Or how about this statement, “We have a goal of raising $15,000 before month’s end, so we can help 300 families by year end.” Instead, what if we wrote it this way, “You can help 300 families by year end, by giving a gift towards a $15,000 goal”? Not only have you changed the language to positioning it from the point of view of the donor, but you’ve also changed the language to be much more active, so the donor can feel actively involved in your cause.
Here’s another example, “Then we helped change Maria’s life with education, healthcare, and clean water.” You could rewrite that to be, “Then you changed Maria’s life with education, healthcare, and clean water.” The same statement, just said in a way that positions the donor as the active participant in helping Maria. Do you hear those differences in language? Not only did we switch out the phrases to use “you” and “your”, we also used more active language in those statements. Put the donor in the shoes of being the hero, and tell the story that the donor actively helped solve the problem.
So what are some of the communications that need to change? Anything that your donor will read or see. So this could be appeals, your website, annual report, videos, social media, your blog, newsletters. Really, any kind of copy that is going to be put in front of a donor, should you use really donor-centric language that puts them as being the hero of the story, and uses active language of them changing the lives of your beneficiaries. It’s really important for your donor to see himself as the hero in your communications.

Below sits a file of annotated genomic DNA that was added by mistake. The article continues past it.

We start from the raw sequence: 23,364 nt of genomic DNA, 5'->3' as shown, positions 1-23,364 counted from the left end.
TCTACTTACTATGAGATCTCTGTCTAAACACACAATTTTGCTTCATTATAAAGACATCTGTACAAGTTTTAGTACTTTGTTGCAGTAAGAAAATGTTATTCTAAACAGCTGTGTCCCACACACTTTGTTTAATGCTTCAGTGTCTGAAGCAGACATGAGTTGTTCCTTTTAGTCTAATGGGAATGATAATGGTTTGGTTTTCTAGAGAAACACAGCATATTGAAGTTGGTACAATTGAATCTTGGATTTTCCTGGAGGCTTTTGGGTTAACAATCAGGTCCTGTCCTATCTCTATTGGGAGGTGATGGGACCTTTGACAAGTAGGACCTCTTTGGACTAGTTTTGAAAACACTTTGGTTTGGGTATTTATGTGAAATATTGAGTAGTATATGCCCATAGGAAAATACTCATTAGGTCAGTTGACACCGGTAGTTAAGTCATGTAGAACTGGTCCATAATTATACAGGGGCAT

Thanks so much for the question, Jeanette. I hope that helps you as you write copy, and move forward in writing your appeals and other pieces of communication, that you’re able to position the donor as the hero of the story, so they can see themselves actively helping solve the problem, and that they will join you and your cause, as you guys fight to end whatever it is that you’re working towards, that the donor will help contribute towards that, and they’ll see then a successful part of the story then involves both you and them. Take care.